How Being born in Ukraine and Growing up in Greece Taught me to Take Care of my Body in London.

Hey Wonderful,

I am originally Greek but my parents lived in Ukraine and the Republic of Georgia during the Soviet Union where my sister and I were born. When I was 10 we moved to Greece and when I turned 24, I decided to move to the UK and specifically to London to pursue a career in Marketing and then in Nutritional Therapy and Health Coaching.

Before I arrived in England, I always thought food was something you ate when you were hungry to provide energy and be enjoyed with family and friends. Eating fruits and vegetables was for those that wanted to lose weight. I never thought of food as being information for how my body works…

...Until I started feeling depressed, couldn’t keep my weight at the same level for more than a month, were getting easily irritated, were super stressed about everything, my memory was failing me, I could not focus for more than a few seconds and was constantly feeling tired. On top of that, I was never satisfied or happy with anything and my mind was never present.

I remember one sunny day crying my eyes out, not understanding why on earth I was feeling so down and that was when I decided to take control of my life and changed things around. Studying nutrition and wellbeing reminded me a lot of how I used to live with my family, I resonated a lot with the Blue Zones study and have been doing my best to lead a lifestyle similar to my childhood as much as it is possible.

My non-negotiables, that were part of my childhood, and are now part of adult life are:

No. 1 - Spending more quality time with family and friends

Before my teenage years, while living in Ukraine, my family and I would spend a lot of time together playing, talking, even knitting. There were minimal distractions, like TV, so we would use our imagination to entertain ourselves and enjoy the time with each other and others.

Today, I speak on a regular basis with my parents and sister through Skype or Viber as I am based in a completely different country to them. There is always some type of daily interaction and obviously, I visit them once or twice a year. I also make more effort to spend time with friends without looking at my phone when I am with them. When we get silent, instead of reaching for my phone, I start talking about something I notice in the place we are at to keep the conversation going which then stirs another topic.

No. 2 - Staying active in any way possible

I remember while in the Republic of Georgia, we were living in a village with just 2-3 other kids besides my sister and I. We would meet every day and would play from early in the morning to late in the evening with some breaks in between for lunch and dinner or to help our parents and grandparents with house chores.

I may not be able to play all day now, but I am dedicating time to move my body. I love walking and so I walk around an hour, if not more, per day. I also do stretching and yoga flows as well as dancing, either home alone, with my flatmate or in a bar or a club.

No. 3 - Eating salads with my meals

Greeks are known for eating a salad with their meals which I moved away from when I moved to the UK, mainly out of boredom. This was reintroduced back into my daily habits and have made miles of difference on how I feel. Having a salad alongside my protein and carbs, ensures the biodiversity of my microbiome and also feeling satisfied quicker and for a longer time. Plus, they make such a great difference in how I feel and how I cope with challenges thrown my way.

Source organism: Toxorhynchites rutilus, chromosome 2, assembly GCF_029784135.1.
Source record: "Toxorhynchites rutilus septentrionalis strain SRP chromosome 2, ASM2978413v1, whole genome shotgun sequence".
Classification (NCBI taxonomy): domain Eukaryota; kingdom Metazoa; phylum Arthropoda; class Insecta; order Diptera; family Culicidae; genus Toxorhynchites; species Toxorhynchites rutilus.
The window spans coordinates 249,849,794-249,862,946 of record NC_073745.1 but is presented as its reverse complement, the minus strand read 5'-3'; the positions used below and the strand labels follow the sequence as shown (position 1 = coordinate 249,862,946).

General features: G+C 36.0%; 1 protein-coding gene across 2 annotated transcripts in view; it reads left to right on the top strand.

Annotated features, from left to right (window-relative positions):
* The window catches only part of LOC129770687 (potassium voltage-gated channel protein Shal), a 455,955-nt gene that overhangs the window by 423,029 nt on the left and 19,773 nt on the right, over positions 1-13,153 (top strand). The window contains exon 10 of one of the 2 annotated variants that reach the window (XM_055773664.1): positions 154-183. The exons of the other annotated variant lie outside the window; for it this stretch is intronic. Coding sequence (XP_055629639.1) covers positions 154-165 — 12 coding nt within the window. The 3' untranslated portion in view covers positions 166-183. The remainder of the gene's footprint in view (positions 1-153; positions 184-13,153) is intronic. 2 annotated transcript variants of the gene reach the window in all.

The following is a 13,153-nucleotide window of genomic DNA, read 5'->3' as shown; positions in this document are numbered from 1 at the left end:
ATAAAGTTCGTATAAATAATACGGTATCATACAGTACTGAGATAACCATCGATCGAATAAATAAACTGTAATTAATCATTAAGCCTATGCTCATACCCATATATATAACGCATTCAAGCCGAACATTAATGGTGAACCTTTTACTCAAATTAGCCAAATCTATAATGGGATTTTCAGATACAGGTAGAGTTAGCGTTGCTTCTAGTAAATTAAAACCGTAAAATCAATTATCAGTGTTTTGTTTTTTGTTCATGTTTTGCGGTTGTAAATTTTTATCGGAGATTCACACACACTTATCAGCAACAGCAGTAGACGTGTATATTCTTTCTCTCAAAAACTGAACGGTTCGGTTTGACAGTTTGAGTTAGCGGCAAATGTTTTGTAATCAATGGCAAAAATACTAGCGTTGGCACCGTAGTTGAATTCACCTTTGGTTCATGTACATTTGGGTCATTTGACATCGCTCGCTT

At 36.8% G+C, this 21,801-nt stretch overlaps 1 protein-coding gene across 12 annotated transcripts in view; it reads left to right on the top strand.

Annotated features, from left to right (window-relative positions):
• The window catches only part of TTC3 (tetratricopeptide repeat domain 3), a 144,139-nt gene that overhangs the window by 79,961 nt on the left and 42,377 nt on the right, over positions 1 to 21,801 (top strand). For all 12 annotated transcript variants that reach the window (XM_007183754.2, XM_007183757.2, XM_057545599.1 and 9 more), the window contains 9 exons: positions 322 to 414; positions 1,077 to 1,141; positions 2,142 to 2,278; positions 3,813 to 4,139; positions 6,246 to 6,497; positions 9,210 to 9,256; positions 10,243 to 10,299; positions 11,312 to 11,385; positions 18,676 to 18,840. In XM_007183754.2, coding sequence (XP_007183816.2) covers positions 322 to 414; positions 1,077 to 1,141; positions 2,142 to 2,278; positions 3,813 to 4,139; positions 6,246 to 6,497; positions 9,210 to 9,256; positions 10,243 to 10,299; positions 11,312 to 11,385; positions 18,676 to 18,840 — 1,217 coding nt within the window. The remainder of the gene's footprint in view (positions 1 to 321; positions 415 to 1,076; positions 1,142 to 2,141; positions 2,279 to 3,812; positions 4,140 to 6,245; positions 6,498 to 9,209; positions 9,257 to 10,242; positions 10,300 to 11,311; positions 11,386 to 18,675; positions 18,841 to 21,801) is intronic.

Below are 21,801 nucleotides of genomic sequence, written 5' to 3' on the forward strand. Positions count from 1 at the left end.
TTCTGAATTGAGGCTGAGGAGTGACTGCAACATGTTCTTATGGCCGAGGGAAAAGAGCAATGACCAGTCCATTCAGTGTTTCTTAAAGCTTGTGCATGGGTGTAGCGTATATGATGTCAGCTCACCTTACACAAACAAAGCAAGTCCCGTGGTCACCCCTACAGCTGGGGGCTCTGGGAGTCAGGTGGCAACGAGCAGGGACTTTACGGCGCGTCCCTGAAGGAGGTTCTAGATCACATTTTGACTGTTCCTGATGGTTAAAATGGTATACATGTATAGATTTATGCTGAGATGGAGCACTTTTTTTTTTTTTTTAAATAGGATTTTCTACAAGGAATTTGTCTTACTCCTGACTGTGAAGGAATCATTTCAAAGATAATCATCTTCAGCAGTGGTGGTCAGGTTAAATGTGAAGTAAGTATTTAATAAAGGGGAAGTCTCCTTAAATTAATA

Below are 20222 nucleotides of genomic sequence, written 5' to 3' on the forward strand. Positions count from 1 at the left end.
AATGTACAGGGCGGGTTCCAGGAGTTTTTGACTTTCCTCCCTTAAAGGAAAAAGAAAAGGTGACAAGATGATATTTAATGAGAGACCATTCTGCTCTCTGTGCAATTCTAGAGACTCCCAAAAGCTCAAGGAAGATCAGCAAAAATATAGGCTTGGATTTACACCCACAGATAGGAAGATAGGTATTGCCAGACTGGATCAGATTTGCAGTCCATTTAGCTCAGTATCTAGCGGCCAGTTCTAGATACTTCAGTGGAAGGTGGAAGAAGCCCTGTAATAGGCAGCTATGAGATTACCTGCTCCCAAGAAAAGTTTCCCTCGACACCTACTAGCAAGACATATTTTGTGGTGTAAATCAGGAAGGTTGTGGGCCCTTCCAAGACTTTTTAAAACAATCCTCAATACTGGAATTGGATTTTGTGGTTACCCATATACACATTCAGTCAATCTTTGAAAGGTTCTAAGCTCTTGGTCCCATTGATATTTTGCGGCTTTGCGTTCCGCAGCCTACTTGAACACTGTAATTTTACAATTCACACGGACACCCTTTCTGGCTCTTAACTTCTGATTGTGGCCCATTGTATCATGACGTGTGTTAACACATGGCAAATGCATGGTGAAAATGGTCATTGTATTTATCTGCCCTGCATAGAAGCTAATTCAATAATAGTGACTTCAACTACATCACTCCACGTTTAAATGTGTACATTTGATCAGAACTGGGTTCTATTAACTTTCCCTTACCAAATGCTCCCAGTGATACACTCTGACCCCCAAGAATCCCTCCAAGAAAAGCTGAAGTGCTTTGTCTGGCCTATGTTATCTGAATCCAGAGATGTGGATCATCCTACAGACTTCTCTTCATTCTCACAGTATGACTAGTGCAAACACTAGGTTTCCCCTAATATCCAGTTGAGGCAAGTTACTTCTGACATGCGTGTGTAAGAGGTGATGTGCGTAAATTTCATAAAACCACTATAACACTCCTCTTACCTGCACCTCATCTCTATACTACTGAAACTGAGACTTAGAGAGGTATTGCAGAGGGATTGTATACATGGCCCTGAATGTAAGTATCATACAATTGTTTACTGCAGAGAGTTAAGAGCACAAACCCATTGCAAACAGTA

No. 4 - Eating more probiotics

When I arrived in England, my diet was really poor. My mum used to make pickles and sauerkraut frequently because this is what her mother taught her. Growing up that was something that was almost on our table every day. Obviously, not knowing their importance, I ignored these probiotic full foods for years until my health coach studies. Since then I asked my mum to teach me how to make them and now I eat sauerkraut and pickles on a weekly basis which based on studies contribute to a healthy gut and healthy brain.

No. 5 - Studying and exploring

Last but not least, I realised how being playful and curious about the world was important to me as a kid. We would explore our village many times and would always find something new and exciting or would look at the same places with new eyes and create a playground for us where everything is possible and we would be invincible and be anything we wanted to be.

Traveling outside and inside the UK, exploring London, meeting new people and reading books, excite the same part of my brain as when I was a kid. Networking and socialising are really important parts of my weekly and monthly routines. I created friends, got exciting opportunities by approaching and talking to people I have never spoken before. Traveling and exploring my city also provided me with memorable experiences and turned me into an interesting conversationalist.

Almost 8 years after the day I decided to change my life, I am incredibly grateful for what I have achieved and for what I have. I am always excited and full of energy which a lot of people close to me wonder how it is possible. It is much easier for me to focus and I have seen a great difference in my mood.

I still have moments of light stress but they are negligible to what they were before and there are moments that I would rather do nothing, stay home and be miserable but I get over them much quicker.

I am human and I have accepted myself the way I am. When working with clients I can see them accepting themselves for who they are just after a few sessions and this is always a wonder to me. Who would’ve thought food could do that?

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